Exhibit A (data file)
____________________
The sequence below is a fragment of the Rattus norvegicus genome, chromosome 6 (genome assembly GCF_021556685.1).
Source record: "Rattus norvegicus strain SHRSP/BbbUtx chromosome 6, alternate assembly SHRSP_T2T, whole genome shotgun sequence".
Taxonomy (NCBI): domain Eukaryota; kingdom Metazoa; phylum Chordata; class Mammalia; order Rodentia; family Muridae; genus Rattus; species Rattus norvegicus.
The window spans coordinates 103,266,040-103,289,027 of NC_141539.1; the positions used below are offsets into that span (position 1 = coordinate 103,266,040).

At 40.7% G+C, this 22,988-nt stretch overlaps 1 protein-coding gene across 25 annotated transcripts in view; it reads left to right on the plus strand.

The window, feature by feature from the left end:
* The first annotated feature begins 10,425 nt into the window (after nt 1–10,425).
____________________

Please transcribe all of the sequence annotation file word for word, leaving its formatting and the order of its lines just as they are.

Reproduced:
The sequence below is a fragment of the Rattus norvegicus genome, chromosome 6 (genome assembly GCF_021556685.1).
Source record: "Rattus norvegicus strain SHRSP/BbbUtx chromosome 6, alternate assembly SHRSP_T2T, whole genome shotgun sequence".
Taxonomy (NCBI): domain Eukaryota; kingdom Metazoa; phylum Chordata; class Mammalia; order Rodentia; family Muridae; genus Rattus; species Rattus norvegicus.
The window spans coordinates 103,266,040-103,289,027 of NC_141539.1; the positions used below are offsets into that span (position 1 = coordinate 103,266,040).

At 40.7% G+C, this 22,988-nt stretch overlaps 1 protein-coding gene across 25 annotated transcripts in view; it reads left to right on the plus strand.

The window, feature by feature from the left end:
* The first annotated feature begins 10,425 nt into the window (after nt 1–10,425).